This guest post is by Robert D. Smith of TheRobertD.com
Remember the last time that you sent out a guest post request, suggestion of a joint venture, interview invitation, or some other important message … and waited … and waited … and waited…?
And then nothing happened. You got no response whatsoever. Not even a “No”! They couldn’t even take the time to just say “No”! How dare them, right? What a bunch of jerks!
Or maybe you’re the jerk. Ever think about that?
The list of reasons why people don’t respond to email is long, so I’ll abbreviate it slightly by focusing on the main ones below:
- Your email wasn’t clear.
- Your email didn’t sound sincere.
- Your email only talked about you.
- Your email didn’t leave them with an action or logical next step.
- Your email was full of typos and grammar errors that conveyed an amateurish sloppiness.
- Your email was fantastic, but they’re just a jerk and didn’t respond.
Out of all of those, which do you think is the most unlikely scenario? In all likelihood, it’s not them; it’s you. Now, let me explain why that is great news—if the problem lies with you, then that means you have the power to fix it. So let’s get to it!
5 Ways to fix your bad emails
Now that we’ve listed out the most common problems, let’s list out some solutions.
1. Be yourself
Whether you’re requesting to write a guest blog, sending out a press release, or just sending someone a friendly hello, it’s so easy to forget that there’s actually a real, live person on the other end.
Like you and me, they prefer communicating with other real, live people. They just want to see your personality, some signs of life! Don’t be dry and boring—just be yourself.
2. Write from a good place
This is the key to letting your personality shine through your email. Your mind needs to be in a positive, confident space. When you write with positivity and confidence, personality just seems to seep in effortlessly. And that’s when personality is most genuine: when it isn’t forced.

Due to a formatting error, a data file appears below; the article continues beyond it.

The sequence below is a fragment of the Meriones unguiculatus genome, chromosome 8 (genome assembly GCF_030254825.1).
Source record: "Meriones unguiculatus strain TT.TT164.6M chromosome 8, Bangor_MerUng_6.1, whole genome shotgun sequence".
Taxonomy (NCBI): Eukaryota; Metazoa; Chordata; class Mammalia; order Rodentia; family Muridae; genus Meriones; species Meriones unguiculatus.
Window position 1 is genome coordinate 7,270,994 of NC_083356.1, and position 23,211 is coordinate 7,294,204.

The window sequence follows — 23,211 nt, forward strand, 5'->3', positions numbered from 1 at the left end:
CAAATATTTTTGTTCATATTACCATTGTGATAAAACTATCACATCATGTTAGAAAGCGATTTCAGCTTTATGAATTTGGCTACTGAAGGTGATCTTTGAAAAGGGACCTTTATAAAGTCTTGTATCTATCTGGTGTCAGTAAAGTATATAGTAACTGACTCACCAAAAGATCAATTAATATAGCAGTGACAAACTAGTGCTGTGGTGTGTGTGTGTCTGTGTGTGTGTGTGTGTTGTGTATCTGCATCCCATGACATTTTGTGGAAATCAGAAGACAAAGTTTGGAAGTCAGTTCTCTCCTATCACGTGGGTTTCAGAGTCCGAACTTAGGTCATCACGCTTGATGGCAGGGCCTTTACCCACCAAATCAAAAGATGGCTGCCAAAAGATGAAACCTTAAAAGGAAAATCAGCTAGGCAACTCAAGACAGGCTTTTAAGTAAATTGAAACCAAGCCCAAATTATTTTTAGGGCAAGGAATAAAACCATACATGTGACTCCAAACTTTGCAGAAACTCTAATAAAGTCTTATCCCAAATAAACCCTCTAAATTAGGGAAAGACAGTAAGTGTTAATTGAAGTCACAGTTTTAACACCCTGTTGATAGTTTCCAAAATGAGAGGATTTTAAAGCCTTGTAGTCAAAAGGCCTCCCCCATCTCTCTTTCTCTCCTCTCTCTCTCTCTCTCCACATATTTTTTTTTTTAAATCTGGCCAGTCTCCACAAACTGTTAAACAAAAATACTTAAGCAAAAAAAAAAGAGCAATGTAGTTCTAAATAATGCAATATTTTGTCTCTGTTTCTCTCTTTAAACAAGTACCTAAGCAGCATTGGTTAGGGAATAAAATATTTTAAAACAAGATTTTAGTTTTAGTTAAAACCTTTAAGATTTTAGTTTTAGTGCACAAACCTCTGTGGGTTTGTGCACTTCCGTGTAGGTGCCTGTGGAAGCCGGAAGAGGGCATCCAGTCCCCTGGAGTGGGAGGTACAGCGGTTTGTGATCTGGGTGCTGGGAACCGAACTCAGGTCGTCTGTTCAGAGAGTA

Of course, the problem with this tip is that we’re not always in a good mood. With some emails, we may be a little nervous or intimidated by the outcome. Here are a few things I do to combat those negative emotions:
- Write standing up. There’s something about standing up that just gives you a little more confidence. It might sound a little silly, but I urge you to give it a try. I bought an adjustable desk that I can raise to standing height almost solely for this purpose.
- Turn on some upbeat music. Play something that you love, something that’s your favorite. Our favorite music is directly connected to our personality, so this tip can really get you going. Since you’re already standing up, you can even throw a little dancing in the mix!
3. Read your email out loud before you hit Send
If any part of the email feels weird coming out of your mouth, change it. I don’t think anyone particularly likes reading their own writing out loud, but this is a very simple practice that will work wonders for you.
4. Establish an emotional connection
Here’s an example of an email with no emotional connection:
I like your blog a lot and was wondering if you wouldn’t mind helping me spread the word about my latest self-published venture, “Emails Form Hell: A Journey Deep Inside My Outbox.” I will eagerly await your response. Thanks.
I see emails like this all the time, not just in my own inbox, but in the inboxes of everyone I know who has a platform of some kind. Emails like this are popular because they’re very easy to replicate. You can send it out to 300 different people and all you have to do is change the first name at the beginning. Unfortunately, 300 different people will also ignore it.
If you want a response from someone, it is essential to connect emotionally. If they’re a blogger, for instance, don’t just tell them you like their blog. Tell them about the specific post they wrote that kicked you in the rear and caused you to go do something awesome! And if they’ve never written a post that made you react that way, don’t pretend you love their blog. It’s not that difficult to tell what’s genuine and what’s not when you’re on the receiving end.
5. Don’t use a dumb email address
I almost didn’t include this point because it seems like it’s already been said enough. Apparently, however, it has not, as I continue to regularly receive emails from AOL addresses. So one more reminder: if you have your own website, use an email address associated with it. If you don’t, use a gmail address that contains something as close to your full name as you can get.
Getting people to respond to your emails really comes down to one all-encompassing thing—coming across like a real person who cares. Practice the above tips on a regular basis and you will be shocked by how much more effective your online voice and persona become. Get ready for an inbox full of replies.
What was the last email you sent that’s overdue for a reply? Tell us in the comments.